1.2 DESCRIBE WITH EXAMPLES HOW TO BEHAVE APPROPRIATELY FOR A CHILD OR YOUNG PERSON’S STAGE OF DEVELOPMENT? First impressions are important for everyone not only child but for parents and people we work with. Children of different age will need varying levels of attention; some may be more advanced than others. Children with “special needs” will need more help. When we work with infants at nursery to help them with basics vocabulary and numeracy we need to choose media that will help them understand.
E7- Collate evidence which describes the role of the practitioner in meeting children’s learning needs. A1- Include a reflective account of the role of the practitioner in supporting the learning needs of children. The role of the practitioner is a variety of things that include being key worker this means that practitioners have a small group of children each that are there key children. it is then their job to observe and assess them and keep them on track with their development looking for any extra support that they need and if so then they need to put practice in place to help the children achieve the development milestones. Practitioners need to praise children and encourage them to succeed in their learning and give them the support they need.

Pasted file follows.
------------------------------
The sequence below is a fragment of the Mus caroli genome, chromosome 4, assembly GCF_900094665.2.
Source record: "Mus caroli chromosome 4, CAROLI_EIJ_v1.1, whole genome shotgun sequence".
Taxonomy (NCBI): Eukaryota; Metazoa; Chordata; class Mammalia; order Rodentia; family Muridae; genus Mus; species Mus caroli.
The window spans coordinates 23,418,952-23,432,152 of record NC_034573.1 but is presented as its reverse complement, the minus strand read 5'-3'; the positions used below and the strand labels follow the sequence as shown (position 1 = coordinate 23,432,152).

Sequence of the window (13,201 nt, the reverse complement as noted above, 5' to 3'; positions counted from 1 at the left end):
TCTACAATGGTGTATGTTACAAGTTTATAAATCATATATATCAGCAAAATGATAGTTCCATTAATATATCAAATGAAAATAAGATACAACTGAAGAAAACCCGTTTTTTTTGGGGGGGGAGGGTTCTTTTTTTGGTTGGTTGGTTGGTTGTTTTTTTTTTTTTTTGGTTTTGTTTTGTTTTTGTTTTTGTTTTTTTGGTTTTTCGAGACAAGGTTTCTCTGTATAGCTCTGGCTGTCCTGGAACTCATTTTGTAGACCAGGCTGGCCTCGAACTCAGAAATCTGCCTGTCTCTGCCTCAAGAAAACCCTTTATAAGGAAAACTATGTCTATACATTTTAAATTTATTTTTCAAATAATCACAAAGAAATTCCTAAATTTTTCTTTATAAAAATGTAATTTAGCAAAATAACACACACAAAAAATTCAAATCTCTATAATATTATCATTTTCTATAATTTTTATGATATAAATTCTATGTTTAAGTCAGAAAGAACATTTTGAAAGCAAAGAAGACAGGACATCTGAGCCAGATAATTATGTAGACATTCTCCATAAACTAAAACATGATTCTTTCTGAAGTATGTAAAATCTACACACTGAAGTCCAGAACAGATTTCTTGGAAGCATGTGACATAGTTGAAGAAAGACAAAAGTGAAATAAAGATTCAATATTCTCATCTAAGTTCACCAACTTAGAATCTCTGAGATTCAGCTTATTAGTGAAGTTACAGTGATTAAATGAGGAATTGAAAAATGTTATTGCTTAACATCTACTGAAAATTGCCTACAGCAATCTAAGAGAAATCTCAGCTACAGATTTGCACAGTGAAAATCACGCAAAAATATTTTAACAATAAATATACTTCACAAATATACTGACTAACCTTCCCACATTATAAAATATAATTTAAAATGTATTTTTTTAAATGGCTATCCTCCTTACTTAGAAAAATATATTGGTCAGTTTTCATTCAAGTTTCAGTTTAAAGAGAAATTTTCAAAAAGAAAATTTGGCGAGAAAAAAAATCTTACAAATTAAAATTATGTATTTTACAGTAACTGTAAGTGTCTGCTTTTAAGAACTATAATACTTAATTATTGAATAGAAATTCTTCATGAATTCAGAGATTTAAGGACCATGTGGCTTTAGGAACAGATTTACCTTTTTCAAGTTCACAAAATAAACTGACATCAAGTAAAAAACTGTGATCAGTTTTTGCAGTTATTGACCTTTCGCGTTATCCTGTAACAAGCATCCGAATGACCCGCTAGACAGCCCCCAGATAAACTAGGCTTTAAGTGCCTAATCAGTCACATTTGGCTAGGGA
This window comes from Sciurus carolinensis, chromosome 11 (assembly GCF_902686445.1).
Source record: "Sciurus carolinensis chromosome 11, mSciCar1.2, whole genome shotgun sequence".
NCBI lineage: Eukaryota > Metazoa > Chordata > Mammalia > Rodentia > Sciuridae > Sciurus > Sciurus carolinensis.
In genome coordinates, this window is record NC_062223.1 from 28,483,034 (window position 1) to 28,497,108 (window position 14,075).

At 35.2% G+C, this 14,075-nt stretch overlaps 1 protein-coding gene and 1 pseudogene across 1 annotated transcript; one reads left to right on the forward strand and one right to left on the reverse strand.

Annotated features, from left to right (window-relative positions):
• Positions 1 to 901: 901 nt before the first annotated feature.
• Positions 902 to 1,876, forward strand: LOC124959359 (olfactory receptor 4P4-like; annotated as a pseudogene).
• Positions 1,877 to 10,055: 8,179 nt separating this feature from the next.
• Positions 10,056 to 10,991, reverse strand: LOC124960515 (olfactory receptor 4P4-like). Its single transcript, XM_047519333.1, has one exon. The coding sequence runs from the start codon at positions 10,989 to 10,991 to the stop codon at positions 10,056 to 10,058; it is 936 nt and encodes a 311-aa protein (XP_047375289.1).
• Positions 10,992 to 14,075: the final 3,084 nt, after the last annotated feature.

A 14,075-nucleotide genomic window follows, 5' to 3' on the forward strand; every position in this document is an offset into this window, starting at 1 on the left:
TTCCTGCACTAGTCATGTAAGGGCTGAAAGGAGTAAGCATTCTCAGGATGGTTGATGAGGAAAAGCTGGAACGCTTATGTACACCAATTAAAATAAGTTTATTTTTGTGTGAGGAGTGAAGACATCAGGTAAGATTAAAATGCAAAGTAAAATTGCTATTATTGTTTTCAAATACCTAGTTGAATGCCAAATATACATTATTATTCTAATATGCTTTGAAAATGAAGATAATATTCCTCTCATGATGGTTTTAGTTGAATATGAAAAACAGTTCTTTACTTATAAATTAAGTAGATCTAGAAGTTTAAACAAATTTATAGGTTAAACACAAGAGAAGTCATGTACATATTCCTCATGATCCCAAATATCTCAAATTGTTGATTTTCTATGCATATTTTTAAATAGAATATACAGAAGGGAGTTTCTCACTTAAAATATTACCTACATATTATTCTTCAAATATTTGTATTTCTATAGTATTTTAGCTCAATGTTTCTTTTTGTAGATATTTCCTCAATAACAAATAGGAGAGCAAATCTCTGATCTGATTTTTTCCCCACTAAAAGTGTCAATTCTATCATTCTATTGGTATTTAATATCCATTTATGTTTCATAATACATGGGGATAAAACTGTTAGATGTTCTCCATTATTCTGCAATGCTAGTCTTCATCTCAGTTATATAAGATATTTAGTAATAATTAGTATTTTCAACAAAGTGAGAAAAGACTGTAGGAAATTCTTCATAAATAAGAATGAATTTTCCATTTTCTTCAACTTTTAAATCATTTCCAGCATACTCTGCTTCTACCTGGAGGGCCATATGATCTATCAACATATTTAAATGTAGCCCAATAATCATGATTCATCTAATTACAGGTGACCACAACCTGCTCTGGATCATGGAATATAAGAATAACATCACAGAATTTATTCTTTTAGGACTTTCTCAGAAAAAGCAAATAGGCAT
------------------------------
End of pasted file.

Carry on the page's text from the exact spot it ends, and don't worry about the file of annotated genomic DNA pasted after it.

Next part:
Building trust with parents or carers will result in them knowing that the nursery is a very good place for their child as it offers a great amount of help and support, which is especially important for new parents or carers. Other professionals It is also important to partner with other professionals as they will offer the support and services, where needed, to improve the overall development of the child. For example, a speech and language therapist may assist a child with communication difficulties. Another example would be a play therapist to diagnose, prevent or resolve a child with psychosocial challenges. Multi-disciplinary teams It is very important that everyone in a multi disciplinary team work in partnership.